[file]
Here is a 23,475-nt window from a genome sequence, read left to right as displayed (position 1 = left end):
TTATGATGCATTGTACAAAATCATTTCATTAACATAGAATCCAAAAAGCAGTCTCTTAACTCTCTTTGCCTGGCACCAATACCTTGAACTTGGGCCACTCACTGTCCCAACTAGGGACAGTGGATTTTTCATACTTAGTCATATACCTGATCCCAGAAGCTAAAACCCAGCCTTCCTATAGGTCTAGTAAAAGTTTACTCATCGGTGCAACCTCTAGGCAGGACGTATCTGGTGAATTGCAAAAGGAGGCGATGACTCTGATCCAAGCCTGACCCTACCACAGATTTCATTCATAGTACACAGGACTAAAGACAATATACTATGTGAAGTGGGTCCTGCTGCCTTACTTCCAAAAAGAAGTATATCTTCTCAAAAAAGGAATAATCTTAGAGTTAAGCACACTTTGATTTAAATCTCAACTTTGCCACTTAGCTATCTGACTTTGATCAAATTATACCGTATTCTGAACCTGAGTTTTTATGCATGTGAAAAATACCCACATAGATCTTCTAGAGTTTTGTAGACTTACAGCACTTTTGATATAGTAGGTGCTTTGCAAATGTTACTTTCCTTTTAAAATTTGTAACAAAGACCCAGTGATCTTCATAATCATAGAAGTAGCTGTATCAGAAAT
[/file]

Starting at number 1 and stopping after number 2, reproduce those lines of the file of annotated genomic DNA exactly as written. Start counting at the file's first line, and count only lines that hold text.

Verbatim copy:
Here is a 23,475-nt window from a genome sequence, read left to right as displayed (position 1 = left end):
TTATGATGCATTGTACAAAATCATTTCATTAACATAGAATCCAAAAAGCAGTCTCTTAACTCTCTTTGCCTGGCACCAATACCTTGAACTTGGGCCACTCACTGTCCCAACTAGGGACAGTGGATTTTTCATACTTAGTCATATACCTGATCCCAGAAGCTAAAACCCAGCCTTCCTATAGGTCTAGTAAAAGTTTACTCATCGGTGCAACCTCTAGGCAGGACGTATCTGGTGAATTGCAAAAGGAGGCGATGACTCTGATCCAAGCCTGACCCTACCACAGATTTCATTCATAGTACACAGGACTAAAGACAATATACTATGTGAAGTGGGTCCTGCTGCCTTACTTCCAAAAAGAAGTATATCTTCTCAAAAAAGGAATAATCTTAGAGTTAAGCACACTTTGATTTAAATCTCAACTTTGCCACTTAGCTATCTGACTTTGATCAAATTATACCGTATTCTGAACCTGAGTTTTTATGCATGTGAAAAATACCCACATAGATCTTCTAGAGTTTTGTAGACTTACAGCACTTTTGATATAGTAGGTGCTTTGCAAATGTTACTTTCCTTTTAAAATTTGTAACAAAGACCCAGTGATCTTCATAATCATAGAAGTAGCTGTATCAGAAAT